up in the rising fortunes of a team that was mostly new and young but that also, crucially, included a player who was part of his first childhood love: the goalie Ron Hextall, who had been an indispensable
part of that first team he had imagined himself a part of. Indeed, the brilliant but erratic Hextall, always the goalie behind my son when he pretended to be Rick Tocchet, had also been traded by the
Flyers—although after my son had cut them out of his life. But last winter Hextall returned home after a long odyssey.
Being able to go back home and to forgive was, for my son, not only linked to Hextall's own redemption
(which, as in life and literature and music, sometimes happens and sometimes never does) but, no less, to the fact that Hextall and he have an uncanny link: they were both born (my son, literally, Hextall
metaphorically, as the Flyers star goalie) in the unfolding of one of the most poignant tragedies of sports in
recent years. This, too, is a story I have always carried in my heart but have learned not to tell to those I am mostly surrounded by, those who cannot be moved by the binding of the tragedy of the flawed
warrior Pete Rose to the death of Bart Giamatti. This is the story of my son's birth, and he knows it well, although, of course, what he remembers is the retelling of it.
It is the story of the death of the young and beautiful and still slightly innocent Swedish boy named Pelle
Lindbergh, whose Porsche crashed into a wall in New Jersey in the early hours of a beautiful November morning. Lindbergh had grown up in Sweden idolizing the Flyers' legendary goalie Bernie Parent (a
charming French Canadian whom Philadelphians so adored that the most common bumper stickers there for many years said "Only God saves more than Bernie"). So it was the fulfillment of a childhood dream
writ large when Lindbergh became the Flyers' goalie and, under the skilled tutoring of a retired Parent,
became a goalie so brilliant and promising that he stood to replace him in a city's heart. But that was a heart shattered, along with many, many others in Sweden, in Canada, and in the whole world of
professional sports, one Sunday morning in November of 1985, when people woke up to news that got progressively worse: it went, in the space of a day and a half, from being that there had been a crash and
Lindbergh would probably not be in Thursday's enormous rematch game, the biggest of the year, against the Edmonton Oilers (to whom they had lost the Stanley Cup the previous year), to his being declared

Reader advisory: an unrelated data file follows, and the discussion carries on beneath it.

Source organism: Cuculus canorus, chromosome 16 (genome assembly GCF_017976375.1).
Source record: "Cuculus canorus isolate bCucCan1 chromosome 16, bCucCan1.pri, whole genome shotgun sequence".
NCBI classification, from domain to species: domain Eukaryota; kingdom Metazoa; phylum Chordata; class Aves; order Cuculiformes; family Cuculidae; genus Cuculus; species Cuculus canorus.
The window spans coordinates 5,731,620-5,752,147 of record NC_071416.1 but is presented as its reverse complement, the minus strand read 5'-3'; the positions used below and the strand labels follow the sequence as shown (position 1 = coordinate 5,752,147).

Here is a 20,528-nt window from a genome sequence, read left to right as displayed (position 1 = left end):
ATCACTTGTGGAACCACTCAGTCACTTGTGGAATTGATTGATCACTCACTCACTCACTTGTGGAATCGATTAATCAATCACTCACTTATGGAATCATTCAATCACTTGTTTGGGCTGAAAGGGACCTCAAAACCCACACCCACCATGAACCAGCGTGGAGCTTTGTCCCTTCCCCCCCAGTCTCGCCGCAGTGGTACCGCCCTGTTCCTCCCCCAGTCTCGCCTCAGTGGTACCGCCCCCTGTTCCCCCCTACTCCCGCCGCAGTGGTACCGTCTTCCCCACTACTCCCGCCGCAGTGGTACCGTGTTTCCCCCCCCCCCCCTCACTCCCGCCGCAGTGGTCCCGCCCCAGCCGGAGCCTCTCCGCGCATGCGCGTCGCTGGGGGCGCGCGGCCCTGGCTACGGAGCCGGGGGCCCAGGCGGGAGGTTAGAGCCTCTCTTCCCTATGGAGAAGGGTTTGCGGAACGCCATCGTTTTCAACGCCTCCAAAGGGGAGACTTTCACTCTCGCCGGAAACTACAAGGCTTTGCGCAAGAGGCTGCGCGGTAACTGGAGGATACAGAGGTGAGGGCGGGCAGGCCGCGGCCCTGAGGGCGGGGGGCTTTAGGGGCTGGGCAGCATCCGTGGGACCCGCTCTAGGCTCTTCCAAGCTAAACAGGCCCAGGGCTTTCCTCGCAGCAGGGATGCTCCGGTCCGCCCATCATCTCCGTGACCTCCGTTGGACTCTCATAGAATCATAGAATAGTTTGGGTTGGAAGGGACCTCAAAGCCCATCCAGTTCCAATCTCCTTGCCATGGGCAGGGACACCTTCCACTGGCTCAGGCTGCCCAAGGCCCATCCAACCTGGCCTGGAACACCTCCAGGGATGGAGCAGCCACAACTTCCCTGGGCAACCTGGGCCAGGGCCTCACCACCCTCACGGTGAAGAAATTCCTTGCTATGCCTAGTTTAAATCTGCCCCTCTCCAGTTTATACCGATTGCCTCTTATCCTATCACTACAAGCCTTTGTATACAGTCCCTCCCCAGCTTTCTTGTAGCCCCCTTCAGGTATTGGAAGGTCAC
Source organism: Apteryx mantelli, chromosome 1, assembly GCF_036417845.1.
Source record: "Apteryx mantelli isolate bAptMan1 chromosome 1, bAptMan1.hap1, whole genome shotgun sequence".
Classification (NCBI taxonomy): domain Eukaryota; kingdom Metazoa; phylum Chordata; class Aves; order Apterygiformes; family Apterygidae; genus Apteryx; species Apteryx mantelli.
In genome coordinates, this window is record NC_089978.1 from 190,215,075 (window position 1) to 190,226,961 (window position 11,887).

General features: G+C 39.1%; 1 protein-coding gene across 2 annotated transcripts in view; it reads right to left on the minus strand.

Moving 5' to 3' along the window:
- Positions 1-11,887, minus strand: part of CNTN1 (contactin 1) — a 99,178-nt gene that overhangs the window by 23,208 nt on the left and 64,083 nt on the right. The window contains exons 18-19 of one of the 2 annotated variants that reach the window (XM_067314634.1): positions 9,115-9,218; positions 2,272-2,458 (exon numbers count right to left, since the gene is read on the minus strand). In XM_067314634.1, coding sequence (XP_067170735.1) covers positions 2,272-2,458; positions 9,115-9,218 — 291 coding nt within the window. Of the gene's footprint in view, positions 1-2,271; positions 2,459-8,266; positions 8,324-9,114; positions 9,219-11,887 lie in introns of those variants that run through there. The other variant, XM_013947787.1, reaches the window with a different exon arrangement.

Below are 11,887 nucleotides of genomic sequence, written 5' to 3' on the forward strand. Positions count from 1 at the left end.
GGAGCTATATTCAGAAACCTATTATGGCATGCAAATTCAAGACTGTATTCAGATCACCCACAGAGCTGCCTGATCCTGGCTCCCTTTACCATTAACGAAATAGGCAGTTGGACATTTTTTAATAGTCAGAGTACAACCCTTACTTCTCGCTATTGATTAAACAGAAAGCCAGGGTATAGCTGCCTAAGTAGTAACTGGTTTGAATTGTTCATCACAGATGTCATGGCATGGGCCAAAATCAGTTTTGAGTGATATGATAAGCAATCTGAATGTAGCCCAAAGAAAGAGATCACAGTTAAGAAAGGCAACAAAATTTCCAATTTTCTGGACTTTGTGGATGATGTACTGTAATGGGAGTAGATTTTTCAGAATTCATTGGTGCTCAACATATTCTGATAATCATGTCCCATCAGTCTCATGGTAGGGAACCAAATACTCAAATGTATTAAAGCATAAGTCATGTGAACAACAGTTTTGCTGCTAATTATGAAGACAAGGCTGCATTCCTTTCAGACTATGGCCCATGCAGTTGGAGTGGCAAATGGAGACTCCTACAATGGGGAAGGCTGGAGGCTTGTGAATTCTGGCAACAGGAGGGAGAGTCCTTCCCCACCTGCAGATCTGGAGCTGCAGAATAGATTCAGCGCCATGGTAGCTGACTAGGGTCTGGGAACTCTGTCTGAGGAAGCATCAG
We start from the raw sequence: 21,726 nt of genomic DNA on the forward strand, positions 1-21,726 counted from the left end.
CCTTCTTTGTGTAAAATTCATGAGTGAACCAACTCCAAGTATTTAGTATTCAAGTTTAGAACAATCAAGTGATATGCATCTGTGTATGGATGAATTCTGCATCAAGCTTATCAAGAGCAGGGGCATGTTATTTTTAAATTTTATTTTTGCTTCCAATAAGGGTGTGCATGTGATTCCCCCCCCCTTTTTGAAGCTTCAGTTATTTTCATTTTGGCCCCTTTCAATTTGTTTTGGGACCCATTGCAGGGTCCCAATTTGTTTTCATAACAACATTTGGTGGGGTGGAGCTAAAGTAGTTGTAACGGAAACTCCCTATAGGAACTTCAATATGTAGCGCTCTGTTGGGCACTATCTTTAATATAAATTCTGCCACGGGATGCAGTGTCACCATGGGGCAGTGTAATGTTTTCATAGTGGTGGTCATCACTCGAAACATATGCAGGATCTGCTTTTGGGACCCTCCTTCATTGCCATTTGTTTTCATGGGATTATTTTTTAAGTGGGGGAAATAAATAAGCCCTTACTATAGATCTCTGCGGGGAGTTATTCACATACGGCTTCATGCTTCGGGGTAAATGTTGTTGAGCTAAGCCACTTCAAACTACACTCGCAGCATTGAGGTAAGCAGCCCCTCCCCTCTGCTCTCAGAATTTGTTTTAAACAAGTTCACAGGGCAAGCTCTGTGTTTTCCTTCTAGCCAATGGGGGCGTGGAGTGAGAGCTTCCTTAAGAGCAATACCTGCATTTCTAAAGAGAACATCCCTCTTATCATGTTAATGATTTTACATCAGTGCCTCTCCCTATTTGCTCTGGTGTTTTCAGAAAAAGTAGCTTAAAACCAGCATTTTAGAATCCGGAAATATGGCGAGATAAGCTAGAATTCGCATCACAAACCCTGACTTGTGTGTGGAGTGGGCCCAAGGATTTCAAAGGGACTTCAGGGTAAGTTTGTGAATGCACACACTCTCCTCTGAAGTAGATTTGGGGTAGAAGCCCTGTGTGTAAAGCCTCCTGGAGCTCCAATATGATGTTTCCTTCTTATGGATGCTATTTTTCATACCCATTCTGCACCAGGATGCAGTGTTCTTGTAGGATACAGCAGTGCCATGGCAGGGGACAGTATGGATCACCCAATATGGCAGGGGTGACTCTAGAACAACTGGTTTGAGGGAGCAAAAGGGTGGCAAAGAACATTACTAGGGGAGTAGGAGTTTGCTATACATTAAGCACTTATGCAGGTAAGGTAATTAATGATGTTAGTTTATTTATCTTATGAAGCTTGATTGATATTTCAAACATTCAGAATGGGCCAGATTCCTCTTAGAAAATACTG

hopelessly brain dead. In the Tuesday papers, pictures of the devastated parents, flown in from Sweden
where Pelle was a national icon, told the rest of the story, to which they added only that they would wait
to disconnect him from the respirator so that arrangements could be made for his organs to be given to others.
The final, private dying, then, took place at some unspecified hour Wednesday, and the Flyers announced that they would not accept Edmonton's gracious offer to defer Thursday night's game but would use it,
instead, as the much needed space for public mourning. It would be Pelle's memorial, both the eulogies
before the game and the game itself. I would go, too, I thought, and cry again, but it was not meant to be: that Wednesday evening I went into labor, some three weeks early, and by noon on Thursday, as I was
walking into the hospital, I was coming to terms with the oddly wrenching reality that instead of being able
to be a part of the communal grieving for an unspeakable sorrow I was about to be able to imagine, the
loss of a child, I would be giving birth to my own son. He was, in fact, born as the evening's public ritual
was ending, as Pelle's soul was bid good-bye at the ice palace where he had fulfilled many of his own dreams—and the evening's labor was punctuated with the periodic reports my husband relayed into the
labor room from the game via phone calls from my sister, who had gone to cry in our stead.
It is a rich story and it needs many details: the poems schoolchildren wrote at his death; the public tears of
big-armed warriors, Gretzky among them; the way the Flyers won that night's game against all odds, with a goalie brought up hours before from their farm team because the regular backup goalie pulled a muscle
in that afternoon's grim practice and could not play; the emotions I felt one brilliantly cold morning this
past winter when, at a rink on the northern end of Central Park, my son put on goalie pads for the first
time and went out onto the ice. But like almost all other such stories in sports—which have it over other
arts in that as it is going on no one knows how it will come out—it is a story whose lessons and morals are always ambiguous; whose heroes are flawed, sometimes seizing the opportunity, sometimes
squandering it; whose denouements are more often than not surprising and uncanny; and whose most striking value may be the way in which the public and the communal—whether joyful or sorrowful or,
most likely, some poignant mix of both—becomes part of the structure and memory of the personal.
María Rosa Menocal
New York, 1995